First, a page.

Feb 05 2011
There aren’t any turtles making the rounds in the Adirondack foothills on these winter days, but they are plenty who are already out and about in warmer climes. Of course, whatever the season, a turtle’s life is never easy. Their survival strategies, evolved over hundreds of millions of years, didn’t take speeding automobiles into account. It’s an unequal contest, with the turtles always coming off second-best. A case in point: the portion of US Highway 27 in northern Florida that cuts across an arm of Lake Jackson, creating an isolated impoundment known, logically enough, as Little Lake Jackson. These lakes lie at the center of a rich wetland, and they’re home to a great diversity of wildlife species, many of which cross back and forth between the two bodies of water—running the gauntlet of the busy roadway every time they do. Not surprisingly, then, this stretch of highway has a well-earned reputation as a killing zone for turtles, with over 2,000 being struck every year by speeding cars.
The terrible toll hasn’t gone unnoticed. Some big-hearted folks got together and founded the Lake Jackson Ecopassage Alliance. Their aim? Creating a protected corridor for wildlife needing to cross between Lake Jackson and its smaller sibling. A big job? Sure. But there’s some good news: Florida cyclist Chris Balding reports that the Alliance’s efforts have paid off. The ecopassage is now complete. It’s an ingenious solution to a seemingly intractable problem, incorporating both a barrier-cum-deflector and a series of transit culverts under the Highway 27 roadbed. Chris checked it out a couple of weeks back, and he was impressed by what he saw. He wrote, “It looks as if it has been there forever, which, in an ironic way, I guess it has been.” In effect, the Alliance has restored an ancient wildlife right-of-way.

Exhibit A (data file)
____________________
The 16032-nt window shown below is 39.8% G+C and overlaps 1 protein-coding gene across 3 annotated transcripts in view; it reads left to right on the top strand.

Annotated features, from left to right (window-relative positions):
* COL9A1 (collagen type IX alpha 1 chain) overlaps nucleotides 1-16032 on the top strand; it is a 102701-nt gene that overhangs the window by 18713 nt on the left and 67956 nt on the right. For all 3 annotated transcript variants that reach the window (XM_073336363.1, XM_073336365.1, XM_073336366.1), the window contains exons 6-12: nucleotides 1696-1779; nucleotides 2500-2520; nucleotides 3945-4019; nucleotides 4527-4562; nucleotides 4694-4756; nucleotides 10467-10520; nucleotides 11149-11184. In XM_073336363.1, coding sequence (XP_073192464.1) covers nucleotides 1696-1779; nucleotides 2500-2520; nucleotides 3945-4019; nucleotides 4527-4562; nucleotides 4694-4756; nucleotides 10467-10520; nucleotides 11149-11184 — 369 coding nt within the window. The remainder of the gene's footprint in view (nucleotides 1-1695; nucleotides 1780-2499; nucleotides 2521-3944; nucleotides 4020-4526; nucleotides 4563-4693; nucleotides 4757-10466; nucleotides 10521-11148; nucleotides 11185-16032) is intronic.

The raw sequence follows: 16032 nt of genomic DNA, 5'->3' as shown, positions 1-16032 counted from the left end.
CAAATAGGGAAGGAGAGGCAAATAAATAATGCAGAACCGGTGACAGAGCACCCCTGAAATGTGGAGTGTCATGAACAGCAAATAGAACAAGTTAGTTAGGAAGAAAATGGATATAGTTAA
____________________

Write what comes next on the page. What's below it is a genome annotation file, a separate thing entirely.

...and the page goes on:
A small victory? Perhaps. But at a time when most news about wildlife is bad news, even small victories loom large. And a little good will goes a mighty long way. It has to. Few people take notice of the comings and goings of wild creatures. Chris is an exception. He’s been a friend to turtles since way back:
I have picked up turtles on many occasions. There is one little fella that makes a daily round trip from his home in the flowerbed to a small drainage creek behind our apartment building. One time his big brother tried to get crazy and venture across the parking lot on a broiling hot summer day. I knew he was headed for the pond out back (there’s a creek there, too), so I carried him to the grass so he wouldn’t fry his feet. In addition to the heat, the parking lot around our building has concrete curbs which are like prison walls for turtles. On my way to work or way home I sometimes have to stop the car and help one over the curb.
I can see how it could freak people out lifting a turtle the first few times. When I carried the “big brother,” he was none too happy about it and he let me know with a few hisses and a lot of flailing. Those little nails are sharp. But you just have to keep your cool and realize that they are just scared.
Chris has a sharp eye as well as a good heart. It took close observation to realize that the parking-lot curb was a death trap for turtles. Luckily, though, Chris has the patience to stop and offer help when help is needed. What about you? Would you like to know how to lift turtles to safety while staying safe yourself? If so, you can learn the right moves from an expert. Read “Help Turtles Cross Roads.” Then print out our “Quick Guide for Turtle Taxis” and put a copy in your car’s glove box (and your bike’s ‘bar bag, too). That way you’ll always have a handy reference. Better yet, print out a couple of dozen copies and give one to anyone else you know who has the good interests of wildlife at heart. Don’t let 215 million years of evolution go to waste. Turtles need all the help we can give them.
→ Want to know more about the Lake Jackson Ecopassage? You’ll find the whole story—and plenty of pictures—at the Alliance’s website.
→ Looking for more good news? You can see portraits of some of the many turtles saved by Outside readers in our Turtle Gallery. And be sure to send us photos of any turtles that you move out of harm’s way, too.